Drought-hit counties receive livestock feeds to cope
The Food and Agriculture Organisation of the United Nations (FAO) and the Ministry of Devolution and arid and semi-arid lands (Asals) have dispatched 32,000 bags of livestock feed to support pastoral and agro-pastoral communities.
Each bag has 50kg (range cubes) to support communities most affected by drought.
President Uhuru Kenyatta declared drought a national disaster on September 8, this year directing focus on the need to mobilise resources to help desperate households to cope.
State reports show that 10 counties are in the alarm stage and require urgent support and around 2.1 million people are in acute food insecurity and in need of urgent humanitarian assistance.
Projections indicate that the number might increase if immediate action is not taken given that covid-19 has worsened the situation.
Counties like Mandera, Wajir, Garissa and Tana River that are hardest hit, have already received 8,000 of these livestock feeds. Each of the four North Eastern Counties will receive initial 2,000 bags.
Urgent humanitarian assistance
Speaking while flagging off the livestock feed consignment in Nairobi, FAO Kenya Representative Carla Mucavi noted that there is a need for stakeholders to act fast and come to the aid of affected households.
“Livestock is the backbone of pastoralist communities and the main source of their income and livelihoods, therefore our focus is to support the pastoral and agro-pastoral communities and their immediate needs in terms of feed for their animals. Animal health inputs to control internal worms and external parasites and vectors are also key,” said Mucavi.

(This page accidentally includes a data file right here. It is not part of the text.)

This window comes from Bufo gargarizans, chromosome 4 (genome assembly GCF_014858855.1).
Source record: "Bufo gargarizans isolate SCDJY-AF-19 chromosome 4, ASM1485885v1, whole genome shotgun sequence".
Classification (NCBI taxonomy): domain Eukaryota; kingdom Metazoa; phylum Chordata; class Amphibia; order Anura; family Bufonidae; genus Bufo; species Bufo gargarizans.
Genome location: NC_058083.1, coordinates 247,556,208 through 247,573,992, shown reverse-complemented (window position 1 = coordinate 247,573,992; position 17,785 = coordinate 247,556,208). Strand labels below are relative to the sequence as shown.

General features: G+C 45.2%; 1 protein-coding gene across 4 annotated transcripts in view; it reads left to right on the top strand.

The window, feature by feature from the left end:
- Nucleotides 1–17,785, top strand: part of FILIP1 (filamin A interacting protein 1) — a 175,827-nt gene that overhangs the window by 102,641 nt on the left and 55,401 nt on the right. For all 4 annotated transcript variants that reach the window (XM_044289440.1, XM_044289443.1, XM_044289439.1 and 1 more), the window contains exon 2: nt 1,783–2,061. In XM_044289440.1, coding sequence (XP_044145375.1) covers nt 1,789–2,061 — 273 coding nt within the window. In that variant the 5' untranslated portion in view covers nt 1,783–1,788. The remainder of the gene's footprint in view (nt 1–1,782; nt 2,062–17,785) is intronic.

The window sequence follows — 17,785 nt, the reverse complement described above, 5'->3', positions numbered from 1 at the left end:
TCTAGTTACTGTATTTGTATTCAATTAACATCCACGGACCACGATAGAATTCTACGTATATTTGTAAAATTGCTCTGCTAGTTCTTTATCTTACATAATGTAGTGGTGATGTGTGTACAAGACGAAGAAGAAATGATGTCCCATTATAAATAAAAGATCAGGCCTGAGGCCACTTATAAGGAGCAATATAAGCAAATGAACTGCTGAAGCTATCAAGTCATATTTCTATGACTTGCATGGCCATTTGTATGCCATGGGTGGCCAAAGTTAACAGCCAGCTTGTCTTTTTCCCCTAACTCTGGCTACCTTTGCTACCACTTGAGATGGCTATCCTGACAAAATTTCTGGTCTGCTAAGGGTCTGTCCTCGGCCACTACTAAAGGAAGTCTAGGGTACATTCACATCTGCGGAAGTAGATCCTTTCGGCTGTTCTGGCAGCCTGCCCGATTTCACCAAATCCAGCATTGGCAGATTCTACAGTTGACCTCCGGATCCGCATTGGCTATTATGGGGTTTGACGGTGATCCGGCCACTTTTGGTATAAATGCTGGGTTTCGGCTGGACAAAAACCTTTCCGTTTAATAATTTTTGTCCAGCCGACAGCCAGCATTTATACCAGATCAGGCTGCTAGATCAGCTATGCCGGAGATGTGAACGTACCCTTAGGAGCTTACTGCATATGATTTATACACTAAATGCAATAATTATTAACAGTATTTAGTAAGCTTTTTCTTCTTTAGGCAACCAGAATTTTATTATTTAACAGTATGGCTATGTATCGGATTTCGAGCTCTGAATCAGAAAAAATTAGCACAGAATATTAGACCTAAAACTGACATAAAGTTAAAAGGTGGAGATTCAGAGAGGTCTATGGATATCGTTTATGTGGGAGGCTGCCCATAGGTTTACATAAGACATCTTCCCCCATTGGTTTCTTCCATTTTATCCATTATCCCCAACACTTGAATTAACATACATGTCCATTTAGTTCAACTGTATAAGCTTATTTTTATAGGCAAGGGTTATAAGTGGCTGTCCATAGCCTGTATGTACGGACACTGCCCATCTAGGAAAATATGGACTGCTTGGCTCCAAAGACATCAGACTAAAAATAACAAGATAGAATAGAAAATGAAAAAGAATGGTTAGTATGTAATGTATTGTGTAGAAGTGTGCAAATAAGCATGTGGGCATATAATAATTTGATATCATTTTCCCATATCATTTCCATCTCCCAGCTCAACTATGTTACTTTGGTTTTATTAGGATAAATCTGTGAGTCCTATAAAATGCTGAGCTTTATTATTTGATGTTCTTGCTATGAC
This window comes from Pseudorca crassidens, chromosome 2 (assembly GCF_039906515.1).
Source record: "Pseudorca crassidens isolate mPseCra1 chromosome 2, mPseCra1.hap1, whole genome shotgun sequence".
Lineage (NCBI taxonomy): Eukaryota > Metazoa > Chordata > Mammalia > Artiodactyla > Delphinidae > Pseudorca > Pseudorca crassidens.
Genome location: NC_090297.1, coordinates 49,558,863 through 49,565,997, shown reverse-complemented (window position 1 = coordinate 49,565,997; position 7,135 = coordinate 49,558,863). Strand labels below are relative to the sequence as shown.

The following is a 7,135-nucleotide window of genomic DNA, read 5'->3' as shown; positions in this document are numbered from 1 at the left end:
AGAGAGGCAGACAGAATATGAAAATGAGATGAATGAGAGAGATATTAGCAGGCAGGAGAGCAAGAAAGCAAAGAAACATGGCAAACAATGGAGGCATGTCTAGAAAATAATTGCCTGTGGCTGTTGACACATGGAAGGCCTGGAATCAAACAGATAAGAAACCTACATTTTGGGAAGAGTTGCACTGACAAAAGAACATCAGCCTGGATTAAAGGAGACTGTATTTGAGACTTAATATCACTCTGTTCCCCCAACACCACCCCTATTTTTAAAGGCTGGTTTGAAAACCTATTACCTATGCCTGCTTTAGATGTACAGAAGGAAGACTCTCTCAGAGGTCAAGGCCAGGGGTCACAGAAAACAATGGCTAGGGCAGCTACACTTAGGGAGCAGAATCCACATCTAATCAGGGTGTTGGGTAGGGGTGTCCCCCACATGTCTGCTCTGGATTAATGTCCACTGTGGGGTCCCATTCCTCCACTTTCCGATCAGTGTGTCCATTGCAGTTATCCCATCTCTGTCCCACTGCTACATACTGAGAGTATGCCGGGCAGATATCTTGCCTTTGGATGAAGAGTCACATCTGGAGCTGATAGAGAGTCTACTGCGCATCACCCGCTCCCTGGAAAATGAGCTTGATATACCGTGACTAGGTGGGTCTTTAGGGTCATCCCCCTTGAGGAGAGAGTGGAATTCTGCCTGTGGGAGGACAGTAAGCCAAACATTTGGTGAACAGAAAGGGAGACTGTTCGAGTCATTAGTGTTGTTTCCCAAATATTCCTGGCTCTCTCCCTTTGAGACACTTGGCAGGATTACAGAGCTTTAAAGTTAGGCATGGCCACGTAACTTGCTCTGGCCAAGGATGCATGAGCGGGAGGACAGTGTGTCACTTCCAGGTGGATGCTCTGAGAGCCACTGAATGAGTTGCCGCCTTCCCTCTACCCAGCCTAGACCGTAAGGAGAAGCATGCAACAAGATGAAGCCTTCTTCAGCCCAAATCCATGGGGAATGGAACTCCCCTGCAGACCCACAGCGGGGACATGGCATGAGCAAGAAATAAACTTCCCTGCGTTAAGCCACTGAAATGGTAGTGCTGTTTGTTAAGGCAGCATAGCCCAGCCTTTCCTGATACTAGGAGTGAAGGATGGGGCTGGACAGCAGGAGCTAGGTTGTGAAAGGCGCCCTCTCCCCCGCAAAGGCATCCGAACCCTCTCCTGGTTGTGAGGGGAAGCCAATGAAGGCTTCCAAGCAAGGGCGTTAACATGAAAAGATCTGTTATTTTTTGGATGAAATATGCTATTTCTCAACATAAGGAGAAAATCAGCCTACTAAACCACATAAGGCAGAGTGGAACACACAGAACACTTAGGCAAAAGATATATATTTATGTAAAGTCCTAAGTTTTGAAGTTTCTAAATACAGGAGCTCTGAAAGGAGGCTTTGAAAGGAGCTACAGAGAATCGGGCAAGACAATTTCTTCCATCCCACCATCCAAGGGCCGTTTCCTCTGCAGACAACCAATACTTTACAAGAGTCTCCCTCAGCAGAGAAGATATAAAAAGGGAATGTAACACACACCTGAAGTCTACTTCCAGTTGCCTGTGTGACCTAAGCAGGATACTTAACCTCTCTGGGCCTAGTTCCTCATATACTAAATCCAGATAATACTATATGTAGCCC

She added: “Towards this, we have included dewormers, insecticides for vector control and multivitamins to boost immunity.”
Next month, Kwale, Kilifi, Lamu, and Taita Taveta will each receive 3,000 bags while West Pokot county will receive 4,000 bags of livestock feeds to help them cope with a harsh climate.
She noted that these livestock feeds target productive herds that are left behind when the rest migrate to dry season grazing areas.
When they are well-fed, this will ensure that households continue getting milk for their children and elderly/sick so that these vulnerable groups do not slide into malnutrition and help the households to save on money.
Risk of malnutrition
So critical are such humanitarian efforts given that recently it was noted that hunger in drought-hit counties might hamper Covid-19 vaccination as the immune system of a starving person might not respond to jabs, scientists have warned.
Prof Matilu Mwau, a virologist and deputy director, Kenya Medical Research Institute (Kemri), explained that the starving is also susceptible to diseases as their immune system “may be unable to generate sufficient antibodies and self-medicated immune responses.”
According to the Kenya Nutrition Situation Overview, August 2021 by the National Drought Management, 652,960 children, and 96,450 pregnant or lactating women require treatment for acute malnutrition. At least 50,592 of the children are from Turkana County.
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